Normalizing the intolerable

Here is an article about the Virginia Tech shootings, over a decade ago. It’s remarkable how little has changed, how little has been done.

The cell phones in the pockets of the dead students were still ringing when we were told that it was wrong to ask why. As the police cleared the bodies from the Virginia Tech engineering building, the cell phones rang, in the eccentric varieties of ring tones, as parents kept trying to see if their children were O.K. To imagine the feelings of the police as they carried the bodies and heard the ringing is heartrending; to imagine the feelings of the parents who were calling—dread, desperate hope for a sudden answer and the bliss of reassurance, dawning grief—is unbearable. But the parents, and the rest of us, were told that it was not the right moment to ask how the shooting had happened—specifically, why an obviously disturbed student, with a history of mental illness, was able to buy guns whose essential purpose is to kill people—and why it happens over and over again in America. At a press conference, Virginia’s governor, Tim Kaine, said, “People who want to . . . make it their political hobby horse to ride, I’ve got nothing but loathing for them. . . . At this point, what it’s about is comforting family members . . . and helping this community heal. And so to those who want to try to make this into some little crusade, I say take that elsewhere.”

You remember Tim Kaine, right? Democrat? Failed vice presidential candidate? It’s not just Republicans with their heads in the sand. Guess what? I’ve got nothing but loathing for politicians who see their constituents murdered, and who do nothing but kowtow before the NRA. (Kaine does have an “F” rating from the NRA, which just shows how little resistance you have to exhibit to get dinged by those ghouls).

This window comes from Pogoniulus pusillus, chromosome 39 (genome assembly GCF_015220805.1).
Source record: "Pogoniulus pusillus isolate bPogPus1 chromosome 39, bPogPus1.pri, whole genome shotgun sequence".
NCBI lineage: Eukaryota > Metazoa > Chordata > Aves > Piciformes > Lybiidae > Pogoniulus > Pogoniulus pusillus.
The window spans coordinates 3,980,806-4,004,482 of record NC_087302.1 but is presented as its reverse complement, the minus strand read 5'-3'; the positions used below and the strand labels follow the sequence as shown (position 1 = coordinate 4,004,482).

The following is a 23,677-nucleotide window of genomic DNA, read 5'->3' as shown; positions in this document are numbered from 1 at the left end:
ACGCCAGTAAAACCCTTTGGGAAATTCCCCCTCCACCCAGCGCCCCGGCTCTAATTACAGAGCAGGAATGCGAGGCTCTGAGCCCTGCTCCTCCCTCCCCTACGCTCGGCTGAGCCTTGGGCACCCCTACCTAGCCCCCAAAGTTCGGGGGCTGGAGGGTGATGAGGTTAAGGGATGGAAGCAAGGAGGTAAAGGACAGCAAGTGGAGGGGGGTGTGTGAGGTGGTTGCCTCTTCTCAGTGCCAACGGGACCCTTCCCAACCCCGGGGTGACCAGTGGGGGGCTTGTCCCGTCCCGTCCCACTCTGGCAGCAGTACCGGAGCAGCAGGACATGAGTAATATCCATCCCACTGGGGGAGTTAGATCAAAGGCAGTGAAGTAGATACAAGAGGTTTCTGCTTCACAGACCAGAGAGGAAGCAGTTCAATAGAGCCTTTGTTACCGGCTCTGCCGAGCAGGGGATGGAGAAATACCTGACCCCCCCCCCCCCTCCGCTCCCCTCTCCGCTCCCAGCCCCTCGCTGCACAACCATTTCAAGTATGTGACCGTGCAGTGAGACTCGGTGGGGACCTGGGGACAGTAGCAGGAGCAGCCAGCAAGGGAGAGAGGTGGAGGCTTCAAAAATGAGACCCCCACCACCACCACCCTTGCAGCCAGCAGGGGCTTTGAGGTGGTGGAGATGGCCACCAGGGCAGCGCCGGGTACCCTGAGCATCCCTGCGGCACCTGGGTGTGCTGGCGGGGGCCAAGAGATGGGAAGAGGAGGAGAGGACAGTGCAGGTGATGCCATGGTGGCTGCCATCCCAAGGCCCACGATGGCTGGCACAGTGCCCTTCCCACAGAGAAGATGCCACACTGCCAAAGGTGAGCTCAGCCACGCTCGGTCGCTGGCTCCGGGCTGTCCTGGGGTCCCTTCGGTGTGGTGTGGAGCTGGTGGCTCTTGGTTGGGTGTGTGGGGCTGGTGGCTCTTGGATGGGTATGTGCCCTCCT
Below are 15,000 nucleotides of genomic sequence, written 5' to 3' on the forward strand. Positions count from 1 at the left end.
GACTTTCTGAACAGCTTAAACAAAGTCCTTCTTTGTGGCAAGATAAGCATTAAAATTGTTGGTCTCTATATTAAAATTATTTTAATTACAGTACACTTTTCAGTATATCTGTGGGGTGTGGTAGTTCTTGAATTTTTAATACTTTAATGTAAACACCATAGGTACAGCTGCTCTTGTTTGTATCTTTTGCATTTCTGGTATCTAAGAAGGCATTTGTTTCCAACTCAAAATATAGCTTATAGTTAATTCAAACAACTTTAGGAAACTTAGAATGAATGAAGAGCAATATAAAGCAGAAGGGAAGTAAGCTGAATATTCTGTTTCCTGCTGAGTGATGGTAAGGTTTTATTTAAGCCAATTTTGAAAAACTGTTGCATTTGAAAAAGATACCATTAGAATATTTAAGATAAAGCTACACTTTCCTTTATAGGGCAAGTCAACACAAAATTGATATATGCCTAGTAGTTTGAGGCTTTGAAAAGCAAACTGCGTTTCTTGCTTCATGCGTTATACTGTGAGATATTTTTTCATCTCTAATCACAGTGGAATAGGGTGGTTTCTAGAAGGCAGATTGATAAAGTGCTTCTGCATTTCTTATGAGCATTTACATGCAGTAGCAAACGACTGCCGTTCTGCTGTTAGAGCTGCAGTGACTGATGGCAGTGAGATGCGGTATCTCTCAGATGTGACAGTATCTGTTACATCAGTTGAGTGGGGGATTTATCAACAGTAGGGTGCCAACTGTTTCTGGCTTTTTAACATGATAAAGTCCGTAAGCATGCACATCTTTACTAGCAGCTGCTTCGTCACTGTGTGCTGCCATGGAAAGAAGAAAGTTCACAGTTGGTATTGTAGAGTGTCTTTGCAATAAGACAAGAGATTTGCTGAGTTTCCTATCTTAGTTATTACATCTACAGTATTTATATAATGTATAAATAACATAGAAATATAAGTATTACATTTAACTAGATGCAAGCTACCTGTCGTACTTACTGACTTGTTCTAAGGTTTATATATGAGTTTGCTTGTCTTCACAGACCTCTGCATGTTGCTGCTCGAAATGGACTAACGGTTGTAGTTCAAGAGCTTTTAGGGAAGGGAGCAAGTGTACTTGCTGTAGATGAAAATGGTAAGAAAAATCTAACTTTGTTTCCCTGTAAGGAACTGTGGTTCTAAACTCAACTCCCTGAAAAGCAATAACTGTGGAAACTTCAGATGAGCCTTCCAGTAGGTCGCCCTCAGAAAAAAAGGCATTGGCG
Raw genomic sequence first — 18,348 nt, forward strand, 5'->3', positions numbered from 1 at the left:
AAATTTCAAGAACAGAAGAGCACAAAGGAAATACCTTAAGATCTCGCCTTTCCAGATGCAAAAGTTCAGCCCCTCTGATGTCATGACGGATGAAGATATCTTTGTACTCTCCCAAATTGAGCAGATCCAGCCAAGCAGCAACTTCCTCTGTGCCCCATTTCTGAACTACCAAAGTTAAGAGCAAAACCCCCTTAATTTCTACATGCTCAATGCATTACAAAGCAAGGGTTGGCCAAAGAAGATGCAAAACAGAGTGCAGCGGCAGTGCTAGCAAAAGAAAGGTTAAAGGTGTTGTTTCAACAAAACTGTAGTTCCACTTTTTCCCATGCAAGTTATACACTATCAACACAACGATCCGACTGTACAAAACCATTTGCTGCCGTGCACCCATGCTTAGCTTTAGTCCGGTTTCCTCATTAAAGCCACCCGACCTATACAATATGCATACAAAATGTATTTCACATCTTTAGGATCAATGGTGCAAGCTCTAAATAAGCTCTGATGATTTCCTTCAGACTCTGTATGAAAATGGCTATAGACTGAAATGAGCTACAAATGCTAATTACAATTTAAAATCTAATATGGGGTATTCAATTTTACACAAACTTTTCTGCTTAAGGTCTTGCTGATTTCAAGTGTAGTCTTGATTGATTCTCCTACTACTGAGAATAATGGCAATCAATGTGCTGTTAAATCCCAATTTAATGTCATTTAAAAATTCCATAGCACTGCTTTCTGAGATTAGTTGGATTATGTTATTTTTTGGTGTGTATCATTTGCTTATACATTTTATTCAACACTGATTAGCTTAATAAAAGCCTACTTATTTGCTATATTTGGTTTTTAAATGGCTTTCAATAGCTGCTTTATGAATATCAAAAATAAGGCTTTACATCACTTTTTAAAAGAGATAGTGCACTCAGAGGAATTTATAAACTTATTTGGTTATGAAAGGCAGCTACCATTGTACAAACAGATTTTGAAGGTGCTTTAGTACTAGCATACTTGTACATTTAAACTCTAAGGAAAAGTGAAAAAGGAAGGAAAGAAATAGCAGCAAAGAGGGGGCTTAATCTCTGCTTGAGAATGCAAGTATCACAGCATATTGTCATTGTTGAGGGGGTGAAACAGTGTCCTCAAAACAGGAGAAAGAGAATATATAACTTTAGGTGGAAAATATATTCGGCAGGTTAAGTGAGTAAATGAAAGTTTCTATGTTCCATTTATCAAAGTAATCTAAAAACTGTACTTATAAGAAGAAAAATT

Here’s another dismaying story from 2016. A woman is in an abusive relationship; the guy is good looking and intelligent, but becomes progressively more possessive and controlling. It just gets worse and worse, but she’s in denial and tries to see the man she loves in this domineering, temperamental monster. The relationship doesn’t end until he shoots her in the face.

It’s a metaphor for America. We’re also in a terrible, abusive relationship, where any outsider looking in would say it’s obvious, you’ve got to break it up, you know this is bad for you, why are you tolerating this impossible, self-destructive affair? Get out! Get out now!

Only it’s worse, because in this metaphor, he shoots us in the face, and we don’t leave. He shoots us in the face again, we don’t leave. He shoots us in the face every few days, and we say, “This is not the time to dissolve our relationship, he just shot me in the face. I need time to heal!” And he shoots us again.

We’ve always got an excuse. It’s way past time that we stopped rationalizing this deadly relationship and ended it.


  1. gijoel says

    As long as a chunk of Americans continue to see guns as a tool of empowerment and status nothing worthwhile will ever be done.

  2. lotharloo says

    It seems Kaine was a little bit misrepresented here but his original position was not really inspiring to begin with.

    This seems to be the full quote:

    QUESTION: Mr. Kaine, some gun lobbyists — or pro-gun lobbyists have said that if students were allowed to carry arms, somehow [inaudible] it wouldn’t have been as bad as it was.

    KAINE: Look, I think that, you know, people who want to take this within 24 hours of the event and make it, you know, their political hobby horse to ride, I’ve got nothing but loathing for them. This is not a political hobbyhorse or a crusade or something for a campaign or for a fundraising mailing.

    At this point, what it’s about, is comforting family members, doing what can be done to make sure that they have the ability to see their family members, that bodies can be released to families, and helping this community heal. And, so, to those who want to, you know, try to make this into some little crusade, you know, I say take that elsewhere. Let this community deal with grieving individuals and be sensitive to those needs.